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Rheum Dis Clin North Am. 2002 Nov;28(4):799-822.

Possible pathogenic mechanisms in inflammatory myopathies.

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Rheumatology Unit, Department of Medicine, Karolinska Institutet, Karolinska Hospital, SE-171 76, Stockholm, Sweden.


The limitations associated with the different approaches into the pathogenesis of the IIM have resulted in incomplete knowledge of disease mechanisms in myositis. In most research, in which muscle tissue was used to study the different aspects of disease, biopsies with inflammatory infiltrates have been selected. Although inflammatory cell infiltrates are a characteristic feature of myositis, selecting patients with inflammatory cell infiltrates for investigations naturally introduces a selection bias. Only a few studies have been published on patients without inflammatory infiltrates but with muscle weakness, and few studies have included follow-up biopsies after different therapies. The heterogeneity of the population of patients with myositis is another limitation of the studies of pathogenic mechanisms. Although most studies classify patients according to the Bohan and Peter criteria [118, 119], some studies used histopathologic criteria [6], and only a few studies included characterization with myositis-specific autoantibodies. Because myositis-specific autoantibodies are often associated with certain clinical profiles, classification according to autoantibody profiles could be important to define differences in the pathogenesis of different phenotypes [3]. From available data on pathogenic mechanisms it is evident that cellular and humoral immune responses are involved in disease mechanisms of myositis, but whether there is a muscle-specific immune response cannot be answered by current studies. It is likely that other mechanisms are important for development of muscle weakness, including metabolic disturbances, and muscle weakness could be caused by different mechanisms in different IIM subsets or in patients in different phases of the disease. There could be early changes, which reversibly affect the metabolism, and later, irreversible changes, that could be dependent on muscle fiber damage and replacement of muscle tissue by connective tissue and fat. Current findings suggest that cytokines, which are produced in muscle tissue from different cell sources including inflammatory cells, endothelial cells, and muscle fibers, could affect muscle function. Careful follow-up studies, including the effect of therapies targeting different molecules on molecular expression in muscle tissue, are likely to increase our knowledge on disease mechanisms. A better understanding of which molecules and mechanisms affect muscle function is likely to lead to improved, less toxic therapies in patients with myositis. Many possible target molecules for blocking therapies, especially the proinflammatory cytokines IL-1 and TNF-alpha, have been identified and should be studied in appropriate clinical settings given the currently poor outcomes of many patients with IIM.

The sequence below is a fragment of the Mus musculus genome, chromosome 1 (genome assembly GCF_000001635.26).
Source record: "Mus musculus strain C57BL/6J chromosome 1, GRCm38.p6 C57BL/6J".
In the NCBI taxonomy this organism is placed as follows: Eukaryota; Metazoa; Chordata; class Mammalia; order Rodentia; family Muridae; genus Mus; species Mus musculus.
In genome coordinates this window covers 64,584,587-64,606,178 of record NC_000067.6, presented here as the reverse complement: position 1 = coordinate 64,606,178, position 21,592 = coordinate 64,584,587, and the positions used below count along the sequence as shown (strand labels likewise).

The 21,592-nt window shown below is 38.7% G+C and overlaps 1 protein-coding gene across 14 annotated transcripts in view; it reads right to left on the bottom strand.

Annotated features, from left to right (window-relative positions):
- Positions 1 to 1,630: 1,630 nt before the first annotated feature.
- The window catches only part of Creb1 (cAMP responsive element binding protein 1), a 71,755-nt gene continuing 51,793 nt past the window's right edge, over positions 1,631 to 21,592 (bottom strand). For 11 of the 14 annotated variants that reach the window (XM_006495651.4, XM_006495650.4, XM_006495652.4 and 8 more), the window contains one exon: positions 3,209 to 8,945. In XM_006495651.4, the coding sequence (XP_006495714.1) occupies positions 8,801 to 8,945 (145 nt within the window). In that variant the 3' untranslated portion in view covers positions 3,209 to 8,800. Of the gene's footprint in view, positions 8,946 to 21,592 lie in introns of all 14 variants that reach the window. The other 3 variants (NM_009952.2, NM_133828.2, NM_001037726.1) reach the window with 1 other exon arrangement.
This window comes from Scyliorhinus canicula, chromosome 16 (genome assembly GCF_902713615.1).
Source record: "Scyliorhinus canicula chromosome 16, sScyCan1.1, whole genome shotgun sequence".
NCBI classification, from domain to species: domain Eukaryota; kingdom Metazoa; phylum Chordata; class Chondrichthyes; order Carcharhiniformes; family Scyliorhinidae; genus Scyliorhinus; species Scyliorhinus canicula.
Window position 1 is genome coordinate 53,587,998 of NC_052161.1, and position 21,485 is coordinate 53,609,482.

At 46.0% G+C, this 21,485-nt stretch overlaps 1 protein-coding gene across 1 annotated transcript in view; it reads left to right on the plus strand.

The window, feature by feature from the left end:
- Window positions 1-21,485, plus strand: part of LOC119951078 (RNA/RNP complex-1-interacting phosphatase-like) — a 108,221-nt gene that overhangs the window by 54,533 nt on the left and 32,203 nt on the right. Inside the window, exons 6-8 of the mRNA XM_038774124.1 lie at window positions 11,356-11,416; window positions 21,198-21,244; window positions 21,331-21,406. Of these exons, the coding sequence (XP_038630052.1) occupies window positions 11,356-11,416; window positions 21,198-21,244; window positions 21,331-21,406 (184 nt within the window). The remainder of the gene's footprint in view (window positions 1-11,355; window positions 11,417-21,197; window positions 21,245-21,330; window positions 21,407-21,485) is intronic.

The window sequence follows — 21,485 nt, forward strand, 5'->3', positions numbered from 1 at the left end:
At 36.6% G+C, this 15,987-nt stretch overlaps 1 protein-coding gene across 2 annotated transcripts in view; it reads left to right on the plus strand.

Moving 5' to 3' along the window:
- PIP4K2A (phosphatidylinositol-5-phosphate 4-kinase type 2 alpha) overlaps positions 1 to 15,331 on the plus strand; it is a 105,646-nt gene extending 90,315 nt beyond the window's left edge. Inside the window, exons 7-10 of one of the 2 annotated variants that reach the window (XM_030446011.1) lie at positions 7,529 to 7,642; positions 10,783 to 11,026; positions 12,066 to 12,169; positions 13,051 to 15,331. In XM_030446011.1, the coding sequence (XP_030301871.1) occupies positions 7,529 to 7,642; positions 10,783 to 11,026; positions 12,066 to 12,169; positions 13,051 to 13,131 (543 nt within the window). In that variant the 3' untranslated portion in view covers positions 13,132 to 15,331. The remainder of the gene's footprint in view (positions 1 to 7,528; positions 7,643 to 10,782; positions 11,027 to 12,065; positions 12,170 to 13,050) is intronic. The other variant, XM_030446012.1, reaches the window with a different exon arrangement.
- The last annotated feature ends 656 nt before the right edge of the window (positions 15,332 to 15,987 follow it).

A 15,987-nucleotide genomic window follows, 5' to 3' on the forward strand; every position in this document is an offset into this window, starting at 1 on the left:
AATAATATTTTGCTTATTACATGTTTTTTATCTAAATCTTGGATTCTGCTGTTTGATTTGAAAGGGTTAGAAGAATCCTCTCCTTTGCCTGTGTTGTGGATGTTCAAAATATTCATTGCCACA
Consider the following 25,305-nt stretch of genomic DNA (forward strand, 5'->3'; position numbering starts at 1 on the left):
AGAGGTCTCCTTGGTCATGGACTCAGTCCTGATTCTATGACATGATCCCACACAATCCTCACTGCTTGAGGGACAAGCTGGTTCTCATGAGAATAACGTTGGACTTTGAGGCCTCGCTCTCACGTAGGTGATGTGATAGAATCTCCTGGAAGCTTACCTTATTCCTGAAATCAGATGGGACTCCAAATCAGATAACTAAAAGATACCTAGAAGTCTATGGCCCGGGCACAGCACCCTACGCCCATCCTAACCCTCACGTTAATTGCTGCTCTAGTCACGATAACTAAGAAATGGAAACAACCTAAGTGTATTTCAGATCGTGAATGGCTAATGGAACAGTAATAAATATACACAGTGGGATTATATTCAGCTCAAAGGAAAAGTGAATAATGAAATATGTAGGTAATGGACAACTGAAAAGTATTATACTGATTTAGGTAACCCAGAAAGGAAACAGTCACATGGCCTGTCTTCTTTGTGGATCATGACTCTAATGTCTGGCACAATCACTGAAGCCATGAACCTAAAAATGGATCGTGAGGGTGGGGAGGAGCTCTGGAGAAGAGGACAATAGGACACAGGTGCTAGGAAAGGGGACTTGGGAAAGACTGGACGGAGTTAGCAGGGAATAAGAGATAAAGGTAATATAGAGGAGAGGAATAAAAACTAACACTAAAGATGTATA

[Indexed for MEDLINE]

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